A comprehensive collection of one of the richest art troves on earth.
Image: Michelangelo's The Creation of Adam
If you enjoy the simple pleasures in life, such as drinking coffee whilst leafing through a coffee table book, then you may just have found the ultimate caffeine companion: The Vatican: All The Paintings. Be aware however that with over 500 pages and a weight seemingly not far off that number in kilos, you will need to drink an awful lot of the black stuff in order to get through the whole thing; and indeed to give you the energy to actually lift it.
Following on in the same fashion as Black Dog & Leventhal’s 2011 publication Louvre: All the Paintings this latest release takes us on a journey through another one of the world’s great artistic wonderlands: the Vatican Museums. The formula for this and its companion is quite unique and will have wide appeal. For this is not just an impressive looking art book filled with beautiful photographs, but a comprehensive yet easy to follow guide through the various museums and spaces of this spiritual capital.
This book is not organised by artist name, style, or timeline, but by the actual museums themselves; and because of this we are given a much clearer understanding of how the Vatican’s formidable collection was formed, and how it has evolved over the past 500 years. The introductions to each section - there are 22 in total - are a highlight, with each one representing areas such as the Pinacoteca Vaticana, St. Peter's Basilica & Vatican Palaces and giving insight into when and why they were built, and who instigated their construction in the first place. We should never forget that the Popes were among the first sovereigns to open their palaces to the public in order to promote art and knowledge.
All 661 of the Vatican’s permanent classical paintings collection are featured within in this single volume, including many of the world’s most important religious works from the 450 paintings within the pontifical collection. Some of the many highlights include: Caravaggio’s The Desposition; Leonardo da Vinci’s enigmatic St.Jerome; and one of the oldest works in the Pinacoteca, Giotto di Bondone’s The Stefaneschi polyptych, which also includes an additional tri-fold page, showing the work in finer detail.
These gatefolds are a nice touch and have also been included to highlight the scale and magnificence of two other highly iconic masterpieces, Raphael’s frescoes and of course Michelangelo's awe inspiring Sistine Chapel ceiling, which has been beautifully photographed. Actually the quality of images throughout the book is very good, however if I did have one slight gripe it would be regarding a few inconsistencies in quality where older lower resolution stock archive images have been used. This however does not detract from the book's overall quality, and even these lower quality photos are better than a majority of the pixelated interpretations we experience online.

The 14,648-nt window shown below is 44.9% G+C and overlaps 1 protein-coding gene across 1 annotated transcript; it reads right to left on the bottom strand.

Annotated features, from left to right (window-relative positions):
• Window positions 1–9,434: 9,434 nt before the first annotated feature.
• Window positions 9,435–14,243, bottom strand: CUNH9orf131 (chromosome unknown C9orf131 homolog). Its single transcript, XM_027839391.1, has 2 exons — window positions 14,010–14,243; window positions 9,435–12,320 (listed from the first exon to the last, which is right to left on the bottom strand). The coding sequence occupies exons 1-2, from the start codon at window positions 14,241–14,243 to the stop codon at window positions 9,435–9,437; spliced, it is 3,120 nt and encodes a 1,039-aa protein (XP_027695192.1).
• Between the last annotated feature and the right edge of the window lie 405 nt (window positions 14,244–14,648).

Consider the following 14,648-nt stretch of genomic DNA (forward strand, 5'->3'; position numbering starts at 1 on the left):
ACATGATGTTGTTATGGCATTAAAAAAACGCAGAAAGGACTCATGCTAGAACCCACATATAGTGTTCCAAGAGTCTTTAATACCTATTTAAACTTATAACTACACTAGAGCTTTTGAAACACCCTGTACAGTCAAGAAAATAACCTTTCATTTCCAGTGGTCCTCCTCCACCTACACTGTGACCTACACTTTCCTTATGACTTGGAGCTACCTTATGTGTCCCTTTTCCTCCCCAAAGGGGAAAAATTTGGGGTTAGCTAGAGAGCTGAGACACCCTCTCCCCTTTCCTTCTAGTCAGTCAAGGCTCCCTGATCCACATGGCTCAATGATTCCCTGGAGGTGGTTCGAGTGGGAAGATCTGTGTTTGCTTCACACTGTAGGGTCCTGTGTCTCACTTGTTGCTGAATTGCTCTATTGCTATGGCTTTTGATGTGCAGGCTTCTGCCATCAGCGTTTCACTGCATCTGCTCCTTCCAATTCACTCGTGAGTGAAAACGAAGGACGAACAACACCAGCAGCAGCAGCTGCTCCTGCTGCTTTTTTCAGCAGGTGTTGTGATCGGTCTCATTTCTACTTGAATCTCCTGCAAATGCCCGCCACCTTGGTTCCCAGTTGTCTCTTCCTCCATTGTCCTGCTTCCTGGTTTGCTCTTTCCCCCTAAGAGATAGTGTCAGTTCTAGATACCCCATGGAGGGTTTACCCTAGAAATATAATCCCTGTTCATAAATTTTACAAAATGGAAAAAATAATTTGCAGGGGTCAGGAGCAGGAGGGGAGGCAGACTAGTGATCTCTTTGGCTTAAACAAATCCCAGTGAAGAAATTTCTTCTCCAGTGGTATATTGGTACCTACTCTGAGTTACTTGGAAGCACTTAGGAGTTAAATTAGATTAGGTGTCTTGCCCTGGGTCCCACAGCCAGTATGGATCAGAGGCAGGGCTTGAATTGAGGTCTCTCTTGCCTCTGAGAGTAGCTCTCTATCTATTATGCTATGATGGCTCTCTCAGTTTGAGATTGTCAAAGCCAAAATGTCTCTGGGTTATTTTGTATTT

Additionally a further 315 works are included (making a total of 976), and not only demonstrate the incredibly diverse inventory that these museums hold, but also the extraordinary wealth of the Catholic church. Included are contemporary works from The Collection of Modern Religious Art (inaugurated in 1973 by Pope Paul VI), as well as tapestries, maps, sculptures, architecture, and non-European non-Christian artifacts.
To top everything off each work has been meticulously annotated by title, date of artwork, artist name, birth and death dates, medium and size, with 180 of the most significant works illuminated by art historian Anja Grebe through additional text. Finally, as a bonus should the size and weight of this book finally get too much for you, then you can also take the digital approach and insert the supplied supportive DVD-ROM that not only includes every image, but enables you to search by museum location, painting type, artist, era and date.
4 out of 5 stars
The Vatican: All the Paintings
Black Dog and Leventhal
Published: 1 November 2013
What the stars mean?
- Five stars: Exceptional, unforgettable, a must see
- Four and a half stars: Excellent, definitely worth seeing
- Four stars: Accomplished and engrossing but not the best of its kind
- Three and a half stars: Good, clever, well made, but not brilliant
- Three stars: Solid, enjoyable, but unremarkable or flawed
- Two and half stars: Neither good nor bad, just adequate
- Two stars: Not without its moments, but ultimately unsuccessful
- One star: Awful, to be avoided
- Zero stars: Genuinely dreadful, bad on every level